Influence of loading protocol on the structural performance of timber-framed shear walls

Publication Type:
Journal Article
Construction and Building Materials, 2021, 288, pp. 1-16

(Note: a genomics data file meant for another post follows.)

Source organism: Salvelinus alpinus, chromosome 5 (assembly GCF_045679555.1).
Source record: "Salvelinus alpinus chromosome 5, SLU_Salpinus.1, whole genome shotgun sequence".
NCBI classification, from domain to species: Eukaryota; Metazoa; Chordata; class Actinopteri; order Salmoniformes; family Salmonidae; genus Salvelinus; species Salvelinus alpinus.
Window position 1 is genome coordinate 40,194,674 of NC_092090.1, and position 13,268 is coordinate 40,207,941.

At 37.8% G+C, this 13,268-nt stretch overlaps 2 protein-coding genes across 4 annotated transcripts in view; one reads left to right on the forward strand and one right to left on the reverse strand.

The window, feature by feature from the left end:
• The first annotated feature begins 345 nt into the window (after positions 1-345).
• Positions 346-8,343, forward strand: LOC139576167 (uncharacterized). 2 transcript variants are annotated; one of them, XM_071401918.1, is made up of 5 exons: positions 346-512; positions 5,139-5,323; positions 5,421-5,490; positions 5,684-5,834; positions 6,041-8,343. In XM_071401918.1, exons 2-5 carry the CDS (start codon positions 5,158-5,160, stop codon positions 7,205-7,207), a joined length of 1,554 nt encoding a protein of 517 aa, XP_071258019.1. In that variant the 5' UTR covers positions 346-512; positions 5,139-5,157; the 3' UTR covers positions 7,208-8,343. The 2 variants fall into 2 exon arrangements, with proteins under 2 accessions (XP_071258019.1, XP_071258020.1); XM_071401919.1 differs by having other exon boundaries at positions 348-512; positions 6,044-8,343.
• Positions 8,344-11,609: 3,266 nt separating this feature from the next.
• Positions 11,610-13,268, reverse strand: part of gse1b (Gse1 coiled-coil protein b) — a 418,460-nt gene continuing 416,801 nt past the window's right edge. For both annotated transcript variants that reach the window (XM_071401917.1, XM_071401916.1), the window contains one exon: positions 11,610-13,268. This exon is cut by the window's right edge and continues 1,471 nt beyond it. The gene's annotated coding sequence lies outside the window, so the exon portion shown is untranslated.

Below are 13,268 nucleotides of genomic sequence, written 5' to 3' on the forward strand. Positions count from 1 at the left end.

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Timber-framed shear walls are designed to resist the lateral loads on a building from wind and earthquake. Many regions around the world have developed standard test methods for evaluating the performance of timber-framed shear walls. Currently, Australia has no such standard test method for timber-framed shear walls. The aim of this study is to develop a standard loading protocol for evaluating the performance of timber-framed shear walls in Australia that is informed by the concerns of both earthquake engineers and wind engineers. To achieve this aim, the key objective of this study is to compare the performance of a standard timber-framed shear wall under three different monotonic (groups M1, M2 and M3) and four different cyclic (groups C1, C2, C3 and C4) loading protocols according to their respective standards. The number of test panels in each group was three (3) for a total number of 21 individual tests. Structural performance characteristics of the standard test panel, such as ultimate and yield strength and global stiffness, were found to be strongly dependent on the loading protocol. For example, ultimate strength was lower for test panels subject to monotonic loading (i.e., 5.99, 6.41 and 6.34kN/m for groups M1, M2 and M3 respectively) compared to test panels subject to cyclic loading (i.e., 6.70, 6.73, 8.03 and 8.11kN/m for groups C1, C2, C3 and C4 respectively). Internal stiffness was found to be relatively consistent regardless of loading protocol. The higher ultimate and yield performance of group C3 (CUREE protocol) and C4 (Cyclone Testing Station protocol) is statistically significant, at the 5% significance level, compared to results from all other test methods (i.e., AS1720.1, EN 594, ASTM E564, BRANZ P21 and ISO 16670). Differences in boundary conditions between the loading protocols might explain some of the differences in results; however, this hypothesis is not strongly supported by the evidence. These results are used to inform our recommendations for developing an Australian standard test method for evaluating the structural performance of timber-framed shear walls.
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